Wednesday, July 23, 2014

Get Comfortable Being Uncomfortable

The preflection, a warm-up exercise to get us thinking outside of the box, for today was a video called "Do Something Like a Girl." It compared the definition of "being a girl" according to people who already went through puberty with those who haven't. Adults define it as being cute, while kids see it as being the best that they can be. I think that this is because kids have big dreams and don't think that anything would get in the way of them. Over time, people have changed the meaning of what it means to be a girl so that our natural instinct when we hear "act like a girl" isn't to be ourselves, but a girly girl. But how do we act like a girl when we are a girl?

Professor Mary Grace had us come up with a number of words and phrases that people hear about boys or girls. Boys are seen as always checking out girls and bullying boys who watch sweet movies in high school. On the other hand, girls are known for being competitive and judgmental. Mary Grace pointed out today that the less of the stereotypical boy or girl that you are, the more you are accused of being lesbian, bi, or gay. I thought that it was very wrong that you have to be a specific way in order for people to accept you. This is the reason why many people can't be themselves around their friends. It's always a constant reminder to us that people will judge you for being you.

During the second half of the course, we watched a film called "Miss Representation" for about two hours. The video made me realize that the media teaches us so many things that contributes to the way women are mistreated in society. Media makes it seem like looks are important and changes us into someone we are not. After watching the film, I can definitely say that I was able to better see how much women are looked down upon in the radio or news. The film stated a lot of statistics on how women are less heard than men. For an example, movie protagonists and most seats in the White House are not women. Mary Grace also mentioned that teachers earn less than professors because professors are usually men. It's the same for a cook and a chef; a chef is usually a man and is paid more. I can't believe how unfair women are treated just because the stereotypes and assumptions made about them.

From 4 to 6 PM, we had a diversity workshop at Petteruti Lounge. When I first came into the room, I would never have thought that we were going to talk about a sensitive topic. We first got into groups based on an aspect of our life that you can't go a day without thinking. For me, it was my ethnicity. Although I am not illegally in America, I don't qualify for a lot of things. As it gets closer to my senior year, I worry that applying for scholarships will become a problem. It's not just school that my ethnicity pops up in. Even though I've been in America for more than 10 years, I am still very traditional and keep my culture very close to me. I don't plan on loosing my Korean culture because that is who I am and where I am from. I didn't realize this until we had this exercise to think about what we actually think about every day.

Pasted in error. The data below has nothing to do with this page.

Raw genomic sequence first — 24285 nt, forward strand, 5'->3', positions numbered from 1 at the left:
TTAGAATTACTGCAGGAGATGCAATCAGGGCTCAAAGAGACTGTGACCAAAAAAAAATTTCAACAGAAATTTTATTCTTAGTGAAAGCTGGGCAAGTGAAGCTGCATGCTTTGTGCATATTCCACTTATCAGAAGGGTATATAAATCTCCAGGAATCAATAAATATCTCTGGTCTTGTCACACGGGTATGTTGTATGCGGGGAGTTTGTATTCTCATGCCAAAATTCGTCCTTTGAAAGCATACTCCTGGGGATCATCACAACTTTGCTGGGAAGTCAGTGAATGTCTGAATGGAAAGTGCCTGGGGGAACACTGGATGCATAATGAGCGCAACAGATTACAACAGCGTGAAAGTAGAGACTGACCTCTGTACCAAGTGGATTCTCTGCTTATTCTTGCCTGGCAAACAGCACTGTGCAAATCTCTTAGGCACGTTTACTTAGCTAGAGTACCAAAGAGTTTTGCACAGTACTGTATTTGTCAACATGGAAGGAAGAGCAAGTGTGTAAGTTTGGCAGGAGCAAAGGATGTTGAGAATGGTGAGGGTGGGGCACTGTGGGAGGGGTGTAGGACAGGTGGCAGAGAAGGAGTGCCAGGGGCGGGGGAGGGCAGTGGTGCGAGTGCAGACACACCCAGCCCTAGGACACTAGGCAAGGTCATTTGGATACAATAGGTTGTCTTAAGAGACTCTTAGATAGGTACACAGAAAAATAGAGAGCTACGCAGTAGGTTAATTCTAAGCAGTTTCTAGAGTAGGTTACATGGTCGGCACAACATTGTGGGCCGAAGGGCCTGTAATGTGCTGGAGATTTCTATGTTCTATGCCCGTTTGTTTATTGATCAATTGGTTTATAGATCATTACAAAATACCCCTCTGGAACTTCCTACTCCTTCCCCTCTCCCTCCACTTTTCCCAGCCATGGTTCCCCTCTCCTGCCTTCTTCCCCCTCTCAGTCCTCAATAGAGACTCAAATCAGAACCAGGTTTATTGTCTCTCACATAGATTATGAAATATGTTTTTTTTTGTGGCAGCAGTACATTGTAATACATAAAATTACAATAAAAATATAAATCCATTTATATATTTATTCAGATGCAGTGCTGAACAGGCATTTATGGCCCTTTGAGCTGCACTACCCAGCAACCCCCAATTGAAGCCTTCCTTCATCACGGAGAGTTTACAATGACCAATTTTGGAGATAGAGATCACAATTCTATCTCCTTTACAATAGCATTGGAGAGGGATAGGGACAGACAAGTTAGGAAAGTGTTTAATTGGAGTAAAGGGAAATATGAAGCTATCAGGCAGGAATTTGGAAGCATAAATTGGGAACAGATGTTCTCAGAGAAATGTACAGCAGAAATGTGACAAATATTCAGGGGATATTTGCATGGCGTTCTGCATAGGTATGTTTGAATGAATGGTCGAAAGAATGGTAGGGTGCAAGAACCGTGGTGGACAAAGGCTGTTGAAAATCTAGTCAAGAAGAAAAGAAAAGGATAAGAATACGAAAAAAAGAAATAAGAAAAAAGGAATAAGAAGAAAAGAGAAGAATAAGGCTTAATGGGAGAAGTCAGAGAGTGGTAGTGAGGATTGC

Lastly, we had an exercise where we took a step inside the circle whenever something that Isabella or Claire (two people who put the workshop together) said something that happened to us before. After stepping inside the box, I looked around to see not only who is inside the circle, but also those who aren't. This exercise helped me to get to know people without having to talk to them. The assumptions that I made about people, before this exercise, were wrong. This helps to show that you shouldn't assume something about a person based on something so small. Another valuable thing that I learned was that we are all diverse but there are people going through the same thing as me right now; I'm not the only one. Also, it made me feel more thankful for the things that I do have.

When the workshop ended, I asked Isabella if I could take a picture of the class for my blog. I am really glad that it turned out nice. After the workshop, we ate dinner and went to buy BROWN sweaters at the bookstore with my chaperone, Jenny. The dinner was very delicious to me and I wish I ate twice. I had three different types of pasta so I didn't get tired of one flavor easily. While we were walking in the streets on Rhode Island, I noted a tree that had hundreds of staples attached to it. I thought it was interesting because I've never seen a tree without When we came back to our dorms, I worked on my blog in the lobby for the first time. It was a different vibe being in the lobby after being in a noisy dorm room. I look forward to many more days in the lobby and to meet new people from different parts of the world in the next week.
Women and Leadership group picture at the diversity workshop
Our new sweaters thanks to the Ivy League Connection!
1,000,000 STAPLES on a tree

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